Do what brings you peace. Some people are using the time for Spring Cleaning. Other people are letting the bed-making and dishes go, so they can finish a creative project. How you deal with it, is up to you. Don’t fall into the trap of doing something because “everyone else is doing it!”

As a family, discuss your anxieties and how you will support each other through this. If you’d like to use this time for developing greater self-leadership skills, I’m happy to conduct the “Unlocking Your Potential” 30-minute complimentary consultation by phone or via Zoom. Please contact me and we can work “together” putting this time of crisis to good use.

How to Stay Grounded in Reality – 10 Traits Grounded People Display

Life today is so stressful, many wonder how to stay grounded in reality. If you’d like more peace, learn and practice the 10 traits grounded people display.“Let go of certainty. The opposite isn’t uncertainty. It’s openness, curiosity and a willingness to embrace paradox, rather than choose up sides. The ultimate challenge is to accept ourselves exactly as we are, but never stop trying to learn and grow.” ~ Tony Schwartz

As Beth drove to work, a car cut in front of her and nearly caused an accident. So many things were going wrong with her day. She’d spilled coffee on her shirt and had to rush and change. The thick frost on the driveway caused her to slip and fall. Was the whole day going to be one long disaster? Not at all!

Beth in one of the most grounded people I know. Because she practices mindfulness, she is completely present in the moment. Even under trying circumstances, she knows how to regain control of her mental and emotional self. She doesn’t let external forces change who she is. Would you like to be more like Beth?

Life today is so stressful, many wonder how to stay grounded in reality, when the world is falling apart around you. If you could use greater peace of mind, I invite you to learn and practice the following 10 traits grounded people display.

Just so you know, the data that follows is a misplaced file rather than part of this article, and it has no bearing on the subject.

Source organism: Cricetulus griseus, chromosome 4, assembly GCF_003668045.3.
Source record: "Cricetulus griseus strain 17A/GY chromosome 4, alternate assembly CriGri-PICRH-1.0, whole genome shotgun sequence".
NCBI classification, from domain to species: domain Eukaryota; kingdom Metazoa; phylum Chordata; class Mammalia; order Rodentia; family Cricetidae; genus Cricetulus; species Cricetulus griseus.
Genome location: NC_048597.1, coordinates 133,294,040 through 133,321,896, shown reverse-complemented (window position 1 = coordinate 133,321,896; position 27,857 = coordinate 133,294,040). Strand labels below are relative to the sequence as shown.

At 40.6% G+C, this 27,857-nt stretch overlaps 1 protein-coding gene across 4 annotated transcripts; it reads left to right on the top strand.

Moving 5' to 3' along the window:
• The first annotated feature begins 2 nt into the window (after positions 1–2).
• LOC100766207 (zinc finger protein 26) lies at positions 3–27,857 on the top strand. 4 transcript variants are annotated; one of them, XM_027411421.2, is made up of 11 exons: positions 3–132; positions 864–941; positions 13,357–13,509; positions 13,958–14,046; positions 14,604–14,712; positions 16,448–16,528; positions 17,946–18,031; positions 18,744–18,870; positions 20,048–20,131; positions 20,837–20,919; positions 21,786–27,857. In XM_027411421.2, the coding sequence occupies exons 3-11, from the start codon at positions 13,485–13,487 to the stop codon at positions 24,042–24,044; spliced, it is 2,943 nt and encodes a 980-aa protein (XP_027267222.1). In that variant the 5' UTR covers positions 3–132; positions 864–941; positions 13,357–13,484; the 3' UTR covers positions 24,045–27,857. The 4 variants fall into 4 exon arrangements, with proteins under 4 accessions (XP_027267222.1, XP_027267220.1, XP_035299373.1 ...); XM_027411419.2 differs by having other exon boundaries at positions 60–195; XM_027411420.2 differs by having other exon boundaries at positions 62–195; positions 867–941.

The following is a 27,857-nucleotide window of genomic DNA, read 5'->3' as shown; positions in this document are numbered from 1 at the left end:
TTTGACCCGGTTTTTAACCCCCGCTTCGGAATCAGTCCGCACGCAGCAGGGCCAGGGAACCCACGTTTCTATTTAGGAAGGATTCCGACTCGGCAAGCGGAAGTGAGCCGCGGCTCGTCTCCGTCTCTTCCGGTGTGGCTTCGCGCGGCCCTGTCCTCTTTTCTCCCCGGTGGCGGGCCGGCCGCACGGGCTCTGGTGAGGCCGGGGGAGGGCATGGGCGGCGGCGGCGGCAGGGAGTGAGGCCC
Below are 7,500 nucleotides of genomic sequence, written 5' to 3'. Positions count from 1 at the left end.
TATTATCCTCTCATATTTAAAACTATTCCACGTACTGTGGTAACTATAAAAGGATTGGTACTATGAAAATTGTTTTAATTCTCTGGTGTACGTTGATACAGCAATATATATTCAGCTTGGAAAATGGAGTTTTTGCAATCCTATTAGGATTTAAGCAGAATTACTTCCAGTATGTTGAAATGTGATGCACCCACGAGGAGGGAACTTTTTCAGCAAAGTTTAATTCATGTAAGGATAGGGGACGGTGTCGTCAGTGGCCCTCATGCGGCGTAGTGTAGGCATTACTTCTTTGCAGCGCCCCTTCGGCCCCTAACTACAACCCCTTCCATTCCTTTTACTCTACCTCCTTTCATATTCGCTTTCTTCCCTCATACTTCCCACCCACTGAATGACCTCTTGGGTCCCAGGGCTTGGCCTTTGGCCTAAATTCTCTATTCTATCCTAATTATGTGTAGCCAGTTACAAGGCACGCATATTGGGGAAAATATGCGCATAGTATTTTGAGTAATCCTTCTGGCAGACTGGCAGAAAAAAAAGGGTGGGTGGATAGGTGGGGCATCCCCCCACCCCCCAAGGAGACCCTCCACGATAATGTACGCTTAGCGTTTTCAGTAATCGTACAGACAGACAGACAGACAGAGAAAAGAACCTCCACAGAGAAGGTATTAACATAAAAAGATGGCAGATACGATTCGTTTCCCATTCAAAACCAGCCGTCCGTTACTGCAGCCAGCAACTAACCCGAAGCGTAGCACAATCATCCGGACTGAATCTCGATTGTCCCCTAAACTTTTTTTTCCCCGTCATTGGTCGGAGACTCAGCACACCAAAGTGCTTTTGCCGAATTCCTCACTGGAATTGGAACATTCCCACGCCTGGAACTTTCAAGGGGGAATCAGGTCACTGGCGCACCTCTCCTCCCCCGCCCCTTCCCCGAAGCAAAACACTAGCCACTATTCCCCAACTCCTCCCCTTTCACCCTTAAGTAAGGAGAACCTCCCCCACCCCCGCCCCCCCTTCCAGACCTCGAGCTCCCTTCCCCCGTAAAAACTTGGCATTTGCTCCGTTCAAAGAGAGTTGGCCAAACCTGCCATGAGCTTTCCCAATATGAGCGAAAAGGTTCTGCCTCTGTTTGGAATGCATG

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Be Thankful for Setbacks in Life? You’ve GOT to be Kidding! Maybe Not…

You can be grateful for the setbacks in life, when you use them as opportunities to learn, course correct and for developing resilience and personal growth.“If we will be quiet and ready enough, we shall find compensation in every disappointment.” ~ Henry David Thoreau

This time of year, many people make time to enjoy family, friends and some good food, too. What I love about this time of year is that it gives me the opportunity to reflect on everything I’m grateful for, like you being part of my community. I’m also loving my new website design and excited about new upcoming projects next year. How about you? The holiday season and end of year gives everyone the opportunity to enhance your ability to be grateful for all that comes into your life — even the setbacks in life!

What!? Do you think I’m crazy to write “be grateful for ALL that comes into your life”? Is there a benefit to accepting both the “good” and “bad”? (I use the apostrophes, because it’s not helpful to label anything as good or bad, even though this is how people commonly phrase what’s presently working as opposed to what’s not working.) We can all benefit somehow from anything that happens. It just depends on how you look at it.

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Clear Your Cluttered Mind and Make Space for What Matters Most

If you want to de-clutter your house or office, it’s vital to first clear out your cluttered mind, because it’s mental clutter that leads to physical clutter“The way a person does one thing is the way they do everything.” ~ Maria Connolly’s motto

Do you often forget things? Do you feel like you’re going nowhere fast? Is your to-do list getting longer and your stress level rising? Does it seem like you spend all your time taking care of your things, rather than them serving you? Are your relationships strained because you have too much to do or you ‘just can’t handle one more thing’? All of these may indicate that you have a cluttered mind. Because when your mind is at peace and rest, these life stressors won’t get to you so easily.

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Recovering from Burnout — 18 Tips for Restoring Balance

Burnout syndrome endangers many people who work in high-pressure jobs. Learn to recognize its symptoms and how you can start recovering from burnout today.“It’s not the load that breaks you down, it’s the way you carry it.” ~ Lou Holtz